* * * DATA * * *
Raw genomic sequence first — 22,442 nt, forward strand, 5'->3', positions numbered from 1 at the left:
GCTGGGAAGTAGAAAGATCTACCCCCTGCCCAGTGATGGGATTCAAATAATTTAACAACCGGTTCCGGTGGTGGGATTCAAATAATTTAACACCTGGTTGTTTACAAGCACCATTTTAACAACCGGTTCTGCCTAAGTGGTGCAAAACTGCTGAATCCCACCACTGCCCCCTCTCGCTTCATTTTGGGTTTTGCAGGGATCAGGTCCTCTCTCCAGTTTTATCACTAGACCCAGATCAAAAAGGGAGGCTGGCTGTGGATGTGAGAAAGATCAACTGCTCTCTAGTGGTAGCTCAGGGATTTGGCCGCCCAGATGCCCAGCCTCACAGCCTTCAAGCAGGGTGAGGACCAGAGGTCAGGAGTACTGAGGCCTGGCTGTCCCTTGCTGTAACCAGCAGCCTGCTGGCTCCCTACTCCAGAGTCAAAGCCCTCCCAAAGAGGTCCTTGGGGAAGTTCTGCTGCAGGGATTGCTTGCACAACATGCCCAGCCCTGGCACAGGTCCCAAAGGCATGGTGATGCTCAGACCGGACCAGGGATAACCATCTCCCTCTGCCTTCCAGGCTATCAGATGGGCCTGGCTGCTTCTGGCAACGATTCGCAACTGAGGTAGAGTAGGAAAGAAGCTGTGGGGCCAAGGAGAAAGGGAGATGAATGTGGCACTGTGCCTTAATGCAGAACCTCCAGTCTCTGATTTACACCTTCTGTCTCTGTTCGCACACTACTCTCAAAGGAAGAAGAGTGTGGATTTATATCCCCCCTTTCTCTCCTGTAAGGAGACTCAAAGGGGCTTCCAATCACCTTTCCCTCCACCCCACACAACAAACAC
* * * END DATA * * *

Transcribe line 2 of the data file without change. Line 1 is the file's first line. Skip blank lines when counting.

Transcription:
GCTGGGAAGTAGAAAGATCTACCCCCTGCCCAGTGATGGGATTCAAATAATTTAACAACCGGTTCCGGTGGTGGGATTCAAATAATTTAACACCTGGTTGTTTACAAGCACCATTTTAACAACCGGTTCTGCCTAAGTGGTGCAAAACTGCTGAATCCCACCACTGCCCCCTCTCGCTTCATTTTGGGTTTTGCAGGGATCAGGTCCTCTCTCCAGTTTTATCACTAGACCCAGATCAAAAAGGGAGGCTGGCTGTGGATGTGAGAAAGATCAACTGCTCTCTAGTGGTAGCTCAGGGATTTGGCCGCCCAGATGCCCAGCCTCACAGCCTTCAAGCAGGGTGAGGACCAGAGGTCAGGAGTACTGAGGCCTGGCTGTCCCTTGCTGTAACCAGCAGCCTGCTGGCTCCCTACTCCAGAGTCAAAGCCCTCCCAAAGAGGTCCTTGGGGAAGTTCTGCTGCAGGGATTGCTTGCACAACATGCCCAGCCCTGGCACAGGTCCCAAAGGCATGGTGATGCTCAGACCGGACCAGGGATAACCATCTCCCTCTGCCTTCCAGGCTATCAGATGGGCCTGGCTGCTTCTGGCAACGATTCGCAACTGAGGTAGAGTAGGAAAGAAGCTGTGGGGCCAAGGAGAAAGGGAGATGAATGTGGCACTGTGCCTTAATGCAGAACCTCCAGTCTCTGATTTACACCTTCTGTCTCTGTTCGCACACTACTCTCAAAGGAAGAAGAGTGTGGATTTATATCCCCCCTTTCTCTCCTGTAAGGAGACTCAAAGGGGCTTCCAATCACCTTTCCCTCCACCCCACACAACAAACAC